AP1G2 Affects Mitotic Cycles of Female and Male Gametophytes in Arabidopsis

Yongmei Zhou, Wenqin Fang, Ziqin Pang, Li Yu Chen, Hanyang Cai, Noor Ul Ain, Men Chi Chang, Ray Ming

Research output: Contribution to journalArticlepeer-review


During sexual reproduction in flowering plants, haploid spores are formed from meiosis of spore mother cells. The spores then undergo mitosis, develop into female and male gametophytes, and give rise to seeds after fertilization. We identified a female sterile mutant ap1g2-4 from EMS mutagenesis, and analyses of two T-DNA insertion mutants, ap1g2-1+/− and ap1g2-3−/−, and detected a partial female and male sterility. The ap1g2 mutant gametophyte development was arrested at one nuclear stage. A complementation test using a genomic sequence of AP1G2 with its native promoter restored the function in the three ap1g2 mutant lines. Transcriptome profiling of ap1g2 ovules revealed that four genes encoding clathrin assembly proteins PICALM5A/B and PICALM9A/B, which were involved in endocytosis, were downregulated, which were confirmed to interact with AP1G2 through yeast two-hybrid assays and BIFC analysis. Our result also demonstrated that RALFL4-8-15-19-26 CML16 and several calcium-dependent protein kinases, including CPK14-16-17, were all downregulated in the ovules of ap1g2-1+/−. Moreover, Ca2+ concentration was low in impaired gametophytes. Therefore, we proposed that through interaction with PICALM5A/B and PICALM9A/B, AP1G2 may mediate gametogenesis accompanied by Ca2+ signaling in Arabidopsis. Our findings revealed a crucial role of AP1G2 in female and male gametogenesis in Arabidopsis and enhanced our understanding of the molecular mechanisms underpinning sexual reproduction in flowering plants.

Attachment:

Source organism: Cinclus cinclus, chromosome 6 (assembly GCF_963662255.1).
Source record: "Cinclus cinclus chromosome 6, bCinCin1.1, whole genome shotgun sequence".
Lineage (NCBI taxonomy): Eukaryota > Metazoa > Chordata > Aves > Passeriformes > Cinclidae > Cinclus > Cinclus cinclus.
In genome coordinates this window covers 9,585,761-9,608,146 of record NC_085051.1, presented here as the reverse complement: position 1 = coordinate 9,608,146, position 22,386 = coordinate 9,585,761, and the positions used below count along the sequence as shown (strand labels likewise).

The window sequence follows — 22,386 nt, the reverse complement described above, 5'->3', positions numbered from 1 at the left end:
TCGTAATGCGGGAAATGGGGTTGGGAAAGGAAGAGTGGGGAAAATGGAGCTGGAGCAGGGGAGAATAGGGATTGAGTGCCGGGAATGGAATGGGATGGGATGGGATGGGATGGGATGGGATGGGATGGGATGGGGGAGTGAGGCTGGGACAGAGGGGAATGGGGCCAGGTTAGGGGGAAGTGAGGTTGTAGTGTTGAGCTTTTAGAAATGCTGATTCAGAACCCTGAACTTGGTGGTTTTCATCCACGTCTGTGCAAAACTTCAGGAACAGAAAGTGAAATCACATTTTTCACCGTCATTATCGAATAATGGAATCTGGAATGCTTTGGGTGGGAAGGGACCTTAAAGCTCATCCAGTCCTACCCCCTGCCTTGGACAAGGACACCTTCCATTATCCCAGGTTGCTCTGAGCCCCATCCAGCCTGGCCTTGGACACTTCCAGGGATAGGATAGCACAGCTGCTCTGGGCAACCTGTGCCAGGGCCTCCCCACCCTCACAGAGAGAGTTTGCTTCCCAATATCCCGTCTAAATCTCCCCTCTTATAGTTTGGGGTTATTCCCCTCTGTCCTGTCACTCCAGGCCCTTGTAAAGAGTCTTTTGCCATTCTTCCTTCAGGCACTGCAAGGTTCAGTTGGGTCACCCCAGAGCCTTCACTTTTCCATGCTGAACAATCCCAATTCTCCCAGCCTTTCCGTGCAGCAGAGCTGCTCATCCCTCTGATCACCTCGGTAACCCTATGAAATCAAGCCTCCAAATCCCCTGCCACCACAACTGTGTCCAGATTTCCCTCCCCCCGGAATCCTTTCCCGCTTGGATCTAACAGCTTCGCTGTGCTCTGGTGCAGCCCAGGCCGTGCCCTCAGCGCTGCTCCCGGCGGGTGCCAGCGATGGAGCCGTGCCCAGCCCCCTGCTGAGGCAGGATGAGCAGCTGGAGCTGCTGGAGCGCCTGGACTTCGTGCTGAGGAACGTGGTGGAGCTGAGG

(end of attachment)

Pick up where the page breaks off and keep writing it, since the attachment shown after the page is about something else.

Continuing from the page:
Original languageEnglish (US)
Article number924417
JournalFrontiers in Plant Science
StatePublished - Jul 7 2022


  • AP1G2
  • Arabidopsis
  • Ca signaling
  • PICALM proteins
  • gametogenesis

ASJC Scopus subject areas

  • Plant Science


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